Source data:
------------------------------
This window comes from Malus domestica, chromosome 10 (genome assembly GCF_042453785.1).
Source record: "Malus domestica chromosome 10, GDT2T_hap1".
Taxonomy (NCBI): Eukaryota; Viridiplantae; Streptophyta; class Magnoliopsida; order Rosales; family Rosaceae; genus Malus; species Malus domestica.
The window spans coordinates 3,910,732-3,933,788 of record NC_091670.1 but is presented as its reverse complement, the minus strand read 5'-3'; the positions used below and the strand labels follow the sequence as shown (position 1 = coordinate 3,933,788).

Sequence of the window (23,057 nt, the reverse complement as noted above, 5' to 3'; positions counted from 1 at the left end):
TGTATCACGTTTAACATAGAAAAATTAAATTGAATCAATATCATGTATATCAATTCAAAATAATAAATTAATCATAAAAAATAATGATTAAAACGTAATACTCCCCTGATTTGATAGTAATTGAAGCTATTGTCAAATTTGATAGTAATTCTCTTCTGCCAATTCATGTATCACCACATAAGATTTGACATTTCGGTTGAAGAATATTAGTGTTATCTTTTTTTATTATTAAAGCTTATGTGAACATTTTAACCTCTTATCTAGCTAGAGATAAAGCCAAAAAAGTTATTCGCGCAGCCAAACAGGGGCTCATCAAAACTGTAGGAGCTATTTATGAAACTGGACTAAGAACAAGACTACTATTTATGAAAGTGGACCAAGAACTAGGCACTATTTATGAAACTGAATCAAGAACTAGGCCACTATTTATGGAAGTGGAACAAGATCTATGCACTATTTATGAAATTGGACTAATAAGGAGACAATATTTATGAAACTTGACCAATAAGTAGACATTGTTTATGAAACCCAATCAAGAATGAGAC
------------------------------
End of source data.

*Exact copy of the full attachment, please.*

This window comes from Malus domestica, chromosome 10 (genome assembly GCF_042453785.1).
Source record: "Malus domestica chromosome 10, GDT2T_hap1".
Taxonomy (NCBI): Eukaryota; Viridiplantae; Streptophyta; class Magnoliopsida; order Rosales; family Rosaceae; genus Malus; species Malus domestica.
The window spans coordinates 3,910,732-3,933,788 of record NC_091670.1 but is presented as its reverse complement, the minus strand read 5'-3'; the positions used below and the strand labels follow the sequence as shown (position 1 = coordinate 3,933,788).

Sequence of the window (23,057 nt, the reverse complement as noted above, 5' to 3'; positions counted from 1 at the left end):
TGTATCACGTTTAACATAGAAAAATTAAATTGAATCAATATCATGTATATCAATTCAAAATAATAAATTAATCATAAAAAATAATGATTAAAACGTAATACTCCCCTGATTTGATAGTAATTGAAGCTATTGTCAAATTTGATAGTAATTCTCTTCTGCCAATTCATGTATCACCACATAAGATTTGACATTTCGGTTGAAGAATATTAGTGTTATCTTTTTTTATTATTAAAGCTTATGTGAACATTTTAACCTCTTATCTAGCTAGAGATAAAGCCAAAAAAGTTATTCGCGCAGCCAAACAGGGGCTCATCAAAACTGTAGGAGCTATTTATGAAACTGGACTAAGAACAAGACTACTATTTATGAAAGTGGACCAAGAACTAGGCACTATTTATGAAACTGAATCAAGAACTAGGCCACTATTTATGGAAGTGGAACAAGATCTATGCACTATTTATGAAATTGGACTAATAAGGAGACAATATTTATGAAACTTGACCAATAAGTAGACATTGTTTATGAAACCCAATCAAGAATGAGAC